Many businesses and employers use confidentiality agreements to protect secret information from getting into the hands of their competitors or used by former employees or business partners. The agreement basically states that the receiving party will not disclose protected information or attempt to use the information to his economic benefit.
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Confidentiality agreements, or nondisclosure agreements (NDA), safeguard against the dissemination or exploitation of trade secrets, or invaluable information not known outside an organisation, that give a company a competitive advantage. Key employees sign these agreements as a condition of hire and may not think about the consequences to their careers. Often they have no choice but to sign the contract, since the employer typically has the advantage; refusal to sign generally means the employee doesn't get hired.
The clauses contained in most confidentiality agreements may include a definition of the secret information. The contract usually outlines the obligation the party receiving the information has and the duration the agreement covers. Parties typically add other provisions to the contract, such as remedies for breach of the contract or arbitration or payment of legal fees.
Courts have continually ruled confidentiality and agreements that curtail the basic rights and freedoms of an employee to work for competitors as too broad.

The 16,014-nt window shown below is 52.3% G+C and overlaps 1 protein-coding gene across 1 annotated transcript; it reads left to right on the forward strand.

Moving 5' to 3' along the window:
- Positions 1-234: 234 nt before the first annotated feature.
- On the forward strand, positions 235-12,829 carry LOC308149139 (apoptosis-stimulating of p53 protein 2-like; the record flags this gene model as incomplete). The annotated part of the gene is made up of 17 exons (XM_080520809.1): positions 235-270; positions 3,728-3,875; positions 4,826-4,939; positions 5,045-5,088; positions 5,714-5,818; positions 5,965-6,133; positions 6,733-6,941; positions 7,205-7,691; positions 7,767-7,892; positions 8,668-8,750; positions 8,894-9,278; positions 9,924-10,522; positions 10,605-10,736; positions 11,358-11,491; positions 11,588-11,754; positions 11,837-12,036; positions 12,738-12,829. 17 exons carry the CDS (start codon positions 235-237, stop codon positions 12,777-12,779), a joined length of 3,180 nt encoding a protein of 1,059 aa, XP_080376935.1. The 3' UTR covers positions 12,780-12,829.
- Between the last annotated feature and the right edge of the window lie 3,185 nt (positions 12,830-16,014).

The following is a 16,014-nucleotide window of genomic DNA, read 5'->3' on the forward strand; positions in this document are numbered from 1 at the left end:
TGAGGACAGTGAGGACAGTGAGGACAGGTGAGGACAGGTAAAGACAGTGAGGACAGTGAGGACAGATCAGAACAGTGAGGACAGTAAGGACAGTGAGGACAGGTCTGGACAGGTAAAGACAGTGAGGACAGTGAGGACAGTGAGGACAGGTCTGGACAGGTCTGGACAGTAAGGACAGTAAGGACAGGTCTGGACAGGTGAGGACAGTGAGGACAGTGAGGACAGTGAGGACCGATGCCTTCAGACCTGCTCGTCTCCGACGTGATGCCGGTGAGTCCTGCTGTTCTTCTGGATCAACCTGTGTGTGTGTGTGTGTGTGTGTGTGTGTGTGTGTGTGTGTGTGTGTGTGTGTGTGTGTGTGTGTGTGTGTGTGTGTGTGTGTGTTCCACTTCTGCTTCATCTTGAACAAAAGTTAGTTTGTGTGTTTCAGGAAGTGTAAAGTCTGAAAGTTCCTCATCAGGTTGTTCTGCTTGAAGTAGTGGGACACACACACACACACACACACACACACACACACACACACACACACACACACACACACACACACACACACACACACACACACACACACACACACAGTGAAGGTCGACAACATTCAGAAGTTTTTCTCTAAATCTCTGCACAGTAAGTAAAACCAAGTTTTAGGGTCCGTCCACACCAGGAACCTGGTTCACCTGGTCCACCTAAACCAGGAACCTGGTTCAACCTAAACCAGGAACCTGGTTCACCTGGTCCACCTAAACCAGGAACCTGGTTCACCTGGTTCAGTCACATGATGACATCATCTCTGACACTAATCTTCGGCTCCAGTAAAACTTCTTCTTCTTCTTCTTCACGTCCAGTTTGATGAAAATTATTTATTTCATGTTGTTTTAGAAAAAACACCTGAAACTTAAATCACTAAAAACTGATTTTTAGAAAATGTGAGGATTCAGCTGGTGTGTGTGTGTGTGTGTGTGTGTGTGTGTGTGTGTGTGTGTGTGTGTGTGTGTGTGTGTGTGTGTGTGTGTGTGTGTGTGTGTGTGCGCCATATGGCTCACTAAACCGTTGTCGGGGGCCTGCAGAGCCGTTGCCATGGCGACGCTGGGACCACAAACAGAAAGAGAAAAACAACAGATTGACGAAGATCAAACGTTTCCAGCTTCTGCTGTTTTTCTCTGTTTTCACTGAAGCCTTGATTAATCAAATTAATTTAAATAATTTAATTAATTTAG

Breaking an enforceable confidentiality agreement, otherwise called a " breach of contract," may involve a variety of possible remedies. Depending on the type of violation, the plaintiff may go into court and obtain a preliminary injunction. Legal remedies may also include significant penalties and damages.
In some cases, an individual can break a confidentiality agreement written in broad terms, such as when the National Labor Relations Board (NLRB) ruled against Northeastern Land Services (NLS), Ltd. The party to the complaint, Jamison Dupuy, believed he did not receive proper compensation and reimbursement for expenses. He broke the confidentiality agreement that prohibited him revealing the terms of his employment contract, including pay and other provisions, to other parties.
NLS did not resolve Dupuy's complaints, so he went to the client, an El Paso Energy project manager, and the employment agency terminated him. The NLRB ruled that the non-union temporary employment agency could not stop temporary workers from discussing their compensation although they had signed confidentiality agreements.
California business litigation attorney Marisa Marsh states that an employer can protect its trade secrets with a confidentiality agreement, but should not have employees sign nondisclosure agreements that represent public or industry knowledge. For example, a client list published on the company's website or elsewhere on the internet does not fit the definition of "confidential information."
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